A typically smart and soulful video essay from Scout Tafoya here about the role of the cinematographer and the results of a poll about the best-photographed movies of all time — and scroll down and you also get a bunch of words by me about my own favourite feats of cinematography.

Crowding round are fellow contributors Justine Smith, Dan Sallitt, Carrie Rickey, David Ehrenstein, Jaime N. Christley and many many more.

C/o Fandor.

8 Responses to “Lensers”

  1. Gill Fraser Lee Says:

    Ah, wonderful, what a visual feast! Thoroughly enjoyed everyone’s suggestions and Scout’s video round up was mesmerising

  2. Thanks! It was fun to do. I hate lists (really, i enjoy them, but I think they’re a bad habit) so I had to write some detailed stuff to go with mine to assuage my guilt. And then Scout’s piece retroactively justifies it all.

  3. The video was terrific, and I really enjoyed the individual lists — some of the unexpected choices are always thought-provoking.

  4. Honorable mention to Blake Backlash, whose device of highlighting a single image from each film he chooses strikes me as the most elegant way of justifying his arguments in nutshell form.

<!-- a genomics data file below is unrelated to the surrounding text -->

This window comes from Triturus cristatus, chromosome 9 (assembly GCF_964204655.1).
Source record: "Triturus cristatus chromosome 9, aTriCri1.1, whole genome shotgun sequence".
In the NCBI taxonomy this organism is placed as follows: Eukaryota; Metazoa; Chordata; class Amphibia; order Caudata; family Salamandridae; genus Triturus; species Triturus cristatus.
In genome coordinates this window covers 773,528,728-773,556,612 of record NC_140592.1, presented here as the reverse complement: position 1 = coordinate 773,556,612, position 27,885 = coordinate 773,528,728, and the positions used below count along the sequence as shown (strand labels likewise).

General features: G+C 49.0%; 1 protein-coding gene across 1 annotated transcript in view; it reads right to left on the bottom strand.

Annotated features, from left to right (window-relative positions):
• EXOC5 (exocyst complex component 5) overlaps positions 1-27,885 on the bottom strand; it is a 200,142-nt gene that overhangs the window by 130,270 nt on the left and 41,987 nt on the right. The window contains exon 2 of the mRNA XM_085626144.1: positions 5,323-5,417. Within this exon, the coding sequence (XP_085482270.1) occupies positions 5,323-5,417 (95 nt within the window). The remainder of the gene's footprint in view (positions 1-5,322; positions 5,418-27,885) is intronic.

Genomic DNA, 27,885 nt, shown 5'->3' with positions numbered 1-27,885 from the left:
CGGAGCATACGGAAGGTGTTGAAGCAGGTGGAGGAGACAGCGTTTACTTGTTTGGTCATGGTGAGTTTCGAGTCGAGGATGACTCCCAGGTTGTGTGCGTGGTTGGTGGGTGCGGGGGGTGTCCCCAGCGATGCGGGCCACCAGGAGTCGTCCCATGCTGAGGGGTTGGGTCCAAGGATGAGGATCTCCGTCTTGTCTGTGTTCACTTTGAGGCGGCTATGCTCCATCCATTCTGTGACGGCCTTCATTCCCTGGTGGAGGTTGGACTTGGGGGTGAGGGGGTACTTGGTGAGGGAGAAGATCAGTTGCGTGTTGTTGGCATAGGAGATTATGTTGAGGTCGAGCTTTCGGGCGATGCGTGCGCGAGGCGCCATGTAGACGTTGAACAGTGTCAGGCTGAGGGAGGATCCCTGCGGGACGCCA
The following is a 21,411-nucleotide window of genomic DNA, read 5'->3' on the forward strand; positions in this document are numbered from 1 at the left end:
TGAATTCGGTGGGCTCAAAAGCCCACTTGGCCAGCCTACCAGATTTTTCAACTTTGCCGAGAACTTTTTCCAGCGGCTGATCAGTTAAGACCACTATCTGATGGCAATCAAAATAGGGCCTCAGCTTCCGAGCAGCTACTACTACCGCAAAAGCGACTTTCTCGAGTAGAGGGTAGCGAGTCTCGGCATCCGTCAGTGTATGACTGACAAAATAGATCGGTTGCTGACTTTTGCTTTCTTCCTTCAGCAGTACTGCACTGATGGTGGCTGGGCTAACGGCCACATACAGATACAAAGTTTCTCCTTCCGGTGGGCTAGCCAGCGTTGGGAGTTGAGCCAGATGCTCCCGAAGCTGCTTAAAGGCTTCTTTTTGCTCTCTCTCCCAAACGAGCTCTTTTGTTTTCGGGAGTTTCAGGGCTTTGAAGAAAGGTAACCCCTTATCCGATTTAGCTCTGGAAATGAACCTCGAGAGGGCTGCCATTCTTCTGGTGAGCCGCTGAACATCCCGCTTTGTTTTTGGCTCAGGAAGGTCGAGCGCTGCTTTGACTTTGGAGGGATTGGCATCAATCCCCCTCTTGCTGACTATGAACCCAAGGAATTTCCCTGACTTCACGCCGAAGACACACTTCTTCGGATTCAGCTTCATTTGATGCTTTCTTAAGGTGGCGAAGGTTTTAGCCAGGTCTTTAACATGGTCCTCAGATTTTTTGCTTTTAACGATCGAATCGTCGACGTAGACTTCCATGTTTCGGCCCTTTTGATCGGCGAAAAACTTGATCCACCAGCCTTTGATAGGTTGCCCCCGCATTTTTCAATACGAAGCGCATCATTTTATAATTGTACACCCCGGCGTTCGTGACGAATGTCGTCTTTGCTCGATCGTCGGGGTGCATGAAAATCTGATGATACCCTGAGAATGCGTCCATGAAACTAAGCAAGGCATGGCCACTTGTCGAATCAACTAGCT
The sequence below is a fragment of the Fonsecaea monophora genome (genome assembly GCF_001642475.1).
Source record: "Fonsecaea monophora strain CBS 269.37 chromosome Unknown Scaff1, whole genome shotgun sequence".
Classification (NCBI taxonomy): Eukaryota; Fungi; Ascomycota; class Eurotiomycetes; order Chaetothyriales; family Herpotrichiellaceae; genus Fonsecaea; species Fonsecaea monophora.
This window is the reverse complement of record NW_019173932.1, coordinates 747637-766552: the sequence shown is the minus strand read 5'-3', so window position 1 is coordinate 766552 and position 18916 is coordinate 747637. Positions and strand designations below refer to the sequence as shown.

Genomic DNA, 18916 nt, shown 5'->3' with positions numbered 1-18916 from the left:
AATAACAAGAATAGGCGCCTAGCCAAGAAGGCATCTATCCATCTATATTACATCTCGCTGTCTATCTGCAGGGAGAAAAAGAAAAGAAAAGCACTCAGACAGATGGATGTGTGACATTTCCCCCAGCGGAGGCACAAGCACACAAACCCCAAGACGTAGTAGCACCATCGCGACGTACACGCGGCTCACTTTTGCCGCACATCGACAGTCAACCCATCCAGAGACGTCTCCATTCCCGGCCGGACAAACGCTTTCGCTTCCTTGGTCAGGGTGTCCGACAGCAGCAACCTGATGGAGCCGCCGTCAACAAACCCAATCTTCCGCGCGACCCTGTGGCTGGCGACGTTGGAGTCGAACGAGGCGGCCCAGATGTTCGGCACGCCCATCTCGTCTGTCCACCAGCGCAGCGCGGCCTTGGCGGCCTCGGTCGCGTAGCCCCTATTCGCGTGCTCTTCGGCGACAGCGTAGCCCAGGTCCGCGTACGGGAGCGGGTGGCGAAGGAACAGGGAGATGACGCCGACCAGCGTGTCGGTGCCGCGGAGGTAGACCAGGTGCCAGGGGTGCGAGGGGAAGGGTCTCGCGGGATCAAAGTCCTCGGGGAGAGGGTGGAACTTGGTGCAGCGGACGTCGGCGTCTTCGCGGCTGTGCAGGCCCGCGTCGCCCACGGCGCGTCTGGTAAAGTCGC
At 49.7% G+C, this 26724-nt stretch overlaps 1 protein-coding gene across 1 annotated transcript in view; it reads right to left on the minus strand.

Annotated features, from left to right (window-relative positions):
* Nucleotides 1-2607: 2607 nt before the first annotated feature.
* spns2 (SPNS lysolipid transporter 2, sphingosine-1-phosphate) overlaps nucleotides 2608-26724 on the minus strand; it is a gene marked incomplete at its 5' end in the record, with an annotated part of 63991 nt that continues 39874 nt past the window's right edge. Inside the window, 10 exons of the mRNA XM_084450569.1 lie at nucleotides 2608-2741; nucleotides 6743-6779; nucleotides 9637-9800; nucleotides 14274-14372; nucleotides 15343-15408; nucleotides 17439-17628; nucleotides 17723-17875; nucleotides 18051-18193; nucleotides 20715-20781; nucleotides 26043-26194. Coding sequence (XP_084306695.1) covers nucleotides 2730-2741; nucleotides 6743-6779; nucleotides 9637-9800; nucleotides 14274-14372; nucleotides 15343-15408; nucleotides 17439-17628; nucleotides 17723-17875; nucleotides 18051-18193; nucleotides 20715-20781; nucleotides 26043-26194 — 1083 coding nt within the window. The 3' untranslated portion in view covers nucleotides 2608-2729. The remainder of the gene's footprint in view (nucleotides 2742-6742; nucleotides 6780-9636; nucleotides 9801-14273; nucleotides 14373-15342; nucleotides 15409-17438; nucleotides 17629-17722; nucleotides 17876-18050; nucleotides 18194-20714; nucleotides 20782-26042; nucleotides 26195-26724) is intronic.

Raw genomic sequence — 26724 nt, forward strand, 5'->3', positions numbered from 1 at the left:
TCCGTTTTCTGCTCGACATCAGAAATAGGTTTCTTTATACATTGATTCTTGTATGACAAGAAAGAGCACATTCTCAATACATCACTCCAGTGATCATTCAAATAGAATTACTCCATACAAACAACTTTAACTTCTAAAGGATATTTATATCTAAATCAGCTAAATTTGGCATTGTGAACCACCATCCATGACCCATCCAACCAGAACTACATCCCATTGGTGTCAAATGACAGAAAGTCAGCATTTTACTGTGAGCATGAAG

5. That shot from The Innocents is indelible — a ghost in broad daylight. Only black and white cinematography can conjure such an image. A shame so little black and white work was referenced in the survey. A bigger shame it’s so little used these days.

  6. It’s true. And all kinds of expressionist effects, especially dutch tilts, are better in b&w. Orson Welles’ work was never as beautiful in colour.

    The tantalizingl short period where films were being made in b&w AND widescreen produced such good work, I wish there were more of it.

  7. I see Fandor not only wiped out all that work from all those people but thoughtfully ensured that it would kept out of the Internet Archive.

    Sometimes I read that Hollywood’s wholesale discarding of classic films was at least somewhat justified by the cost of storage and the danger of nitrate. But the web demonstrates that no, no further justification is needed: rich people just like destroying things. (David Ehrenstein has his own favorite example, I’m sure.)

  8. Tsk. We’re writing in sand, all of us!

    Hoping Scout kept that material… I may have my own bit somewhere in an email, or in my Facebook history (in which case, good luck finding it…)

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